Carrim filed an urgent application for the deadline to be extended for six months. This was because former communications minister Dina Pule failed to present the required statutory amendment of the act to Cabinet and the deadline was not met.
In March, the court upheld a woman’s challenge involving her divorced husband’s pension fund. Phumla Ngewu brought an application relating to the SA Post Office retirement fund.
The Constitutional Court declared provisions of the act unconstitutional because it did not afford divorced spouses the same rights granted to divorced spouses who fell under the Pension Funds Act and Government Employees Pension Law Amendment Act.
However the declaration of invalidity of the provisions was suspended and Parliament was given eight months to cure the defect.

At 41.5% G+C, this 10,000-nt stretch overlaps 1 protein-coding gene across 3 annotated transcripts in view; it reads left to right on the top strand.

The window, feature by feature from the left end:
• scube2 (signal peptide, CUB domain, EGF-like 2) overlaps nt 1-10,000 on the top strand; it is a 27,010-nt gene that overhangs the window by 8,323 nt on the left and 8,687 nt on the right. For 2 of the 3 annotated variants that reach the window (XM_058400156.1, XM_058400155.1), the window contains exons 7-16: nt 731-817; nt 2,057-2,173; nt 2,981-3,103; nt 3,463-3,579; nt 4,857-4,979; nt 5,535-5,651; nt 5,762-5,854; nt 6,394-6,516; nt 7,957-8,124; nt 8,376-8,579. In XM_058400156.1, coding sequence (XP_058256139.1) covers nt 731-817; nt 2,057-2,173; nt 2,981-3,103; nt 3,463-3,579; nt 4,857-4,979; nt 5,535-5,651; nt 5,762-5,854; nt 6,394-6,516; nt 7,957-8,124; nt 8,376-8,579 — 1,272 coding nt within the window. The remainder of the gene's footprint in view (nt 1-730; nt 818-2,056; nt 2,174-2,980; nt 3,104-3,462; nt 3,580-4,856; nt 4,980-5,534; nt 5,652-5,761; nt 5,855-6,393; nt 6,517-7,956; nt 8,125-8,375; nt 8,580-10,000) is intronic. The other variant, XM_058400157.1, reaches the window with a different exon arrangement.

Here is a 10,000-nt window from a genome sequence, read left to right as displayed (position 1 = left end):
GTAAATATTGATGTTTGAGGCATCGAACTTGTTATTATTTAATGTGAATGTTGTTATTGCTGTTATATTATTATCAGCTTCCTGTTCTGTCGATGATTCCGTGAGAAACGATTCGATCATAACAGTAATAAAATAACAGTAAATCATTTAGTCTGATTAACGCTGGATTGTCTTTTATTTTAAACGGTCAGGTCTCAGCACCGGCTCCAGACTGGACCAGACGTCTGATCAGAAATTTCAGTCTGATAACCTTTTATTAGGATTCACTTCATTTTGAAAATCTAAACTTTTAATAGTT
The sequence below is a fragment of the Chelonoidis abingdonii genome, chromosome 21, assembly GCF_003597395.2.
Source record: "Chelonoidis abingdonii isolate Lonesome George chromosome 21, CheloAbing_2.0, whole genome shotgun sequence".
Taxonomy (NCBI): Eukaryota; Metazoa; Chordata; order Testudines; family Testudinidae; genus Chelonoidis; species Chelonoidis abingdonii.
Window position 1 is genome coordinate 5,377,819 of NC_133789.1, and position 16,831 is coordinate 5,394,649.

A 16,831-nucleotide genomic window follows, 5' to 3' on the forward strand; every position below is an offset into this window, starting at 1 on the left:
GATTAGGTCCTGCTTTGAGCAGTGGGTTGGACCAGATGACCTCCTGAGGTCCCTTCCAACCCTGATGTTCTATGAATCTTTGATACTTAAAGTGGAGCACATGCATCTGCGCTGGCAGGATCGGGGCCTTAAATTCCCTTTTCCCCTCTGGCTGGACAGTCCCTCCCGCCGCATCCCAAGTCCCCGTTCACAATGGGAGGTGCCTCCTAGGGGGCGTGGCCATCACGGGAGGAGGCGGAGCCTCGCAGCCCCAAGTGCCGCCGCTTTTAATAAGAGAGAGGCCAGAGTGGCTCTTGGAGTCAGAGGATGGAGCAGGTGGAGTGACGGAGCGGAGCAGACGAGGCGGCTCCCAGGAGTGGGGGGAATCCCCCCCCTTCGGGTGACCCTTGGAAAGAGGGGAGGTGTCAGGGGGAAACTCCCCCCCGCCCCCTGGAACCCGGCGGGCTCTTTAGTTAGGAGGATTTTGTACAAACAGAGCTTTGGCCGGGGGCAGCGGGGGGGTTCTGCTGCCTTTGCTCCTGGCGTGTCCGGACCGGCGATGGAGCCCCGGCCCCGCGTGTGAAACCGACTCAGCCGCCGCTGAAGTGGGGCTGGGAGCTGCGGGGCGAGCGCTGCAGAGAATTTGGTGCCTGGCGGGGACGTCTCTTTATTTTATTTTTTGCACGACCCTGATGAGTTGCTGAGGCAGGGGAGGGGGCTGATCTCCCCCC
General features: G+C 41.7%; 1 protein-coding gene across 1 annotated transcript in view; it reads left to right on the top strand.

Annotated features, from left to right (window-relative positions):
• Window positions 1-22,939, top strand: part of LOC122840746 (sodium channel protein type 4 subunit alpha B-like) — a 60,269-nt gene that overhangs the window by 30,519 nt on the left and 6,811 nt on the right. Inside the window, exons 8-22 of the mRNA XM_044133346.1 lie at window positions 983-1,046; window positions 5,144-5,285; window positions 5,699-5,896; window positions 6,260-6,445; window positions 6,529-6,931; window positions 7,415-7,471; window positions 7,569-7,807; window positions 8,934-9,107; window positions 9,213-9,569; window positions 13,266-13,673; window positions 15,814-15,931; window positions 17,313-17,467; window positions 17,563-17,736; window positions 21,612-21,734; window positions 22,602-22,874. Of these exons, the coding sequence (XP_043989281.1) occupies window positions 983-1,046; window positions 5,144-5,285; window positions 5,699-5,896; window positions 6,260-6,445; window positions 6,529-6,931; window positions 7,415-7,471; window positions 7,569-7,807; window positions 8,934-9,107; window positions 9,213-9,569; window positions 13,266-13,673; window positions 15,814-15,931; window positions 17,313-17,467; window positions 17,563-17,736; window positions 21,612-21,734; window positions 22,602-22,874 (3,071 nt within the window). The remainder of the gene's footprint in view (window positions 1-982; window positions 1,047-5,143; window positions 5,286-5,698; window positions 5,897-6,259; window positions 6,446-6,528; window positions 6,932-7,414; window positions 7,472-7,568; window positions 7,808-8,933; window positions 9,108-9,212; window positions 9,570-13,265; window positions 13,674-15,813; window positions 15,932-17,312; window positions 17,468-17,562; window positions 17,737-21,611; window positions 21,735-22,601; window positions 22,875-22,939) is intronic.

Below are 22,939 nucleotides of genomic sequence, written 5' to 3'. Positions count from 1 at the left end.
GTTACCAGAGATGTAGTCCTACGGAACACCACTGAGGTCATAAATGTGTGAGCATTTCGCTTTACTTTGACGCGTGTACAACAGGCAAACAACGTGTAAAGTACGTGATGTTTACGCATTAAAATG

If this did not happen the relevant sections of the Government Employees Pension Law would be read into the Post Office Act.
Carrim argued that the reading-in was problematic because the parliamentary process would have to start again.
He argued that should the reading-in become effective, the Constitutional Court would have intervened in an area of exclusive legislative power and infringed on the separation of powers.
The Constitutional Court on Thursday dismissed the application with costs. Reasons for the order would follow in due course.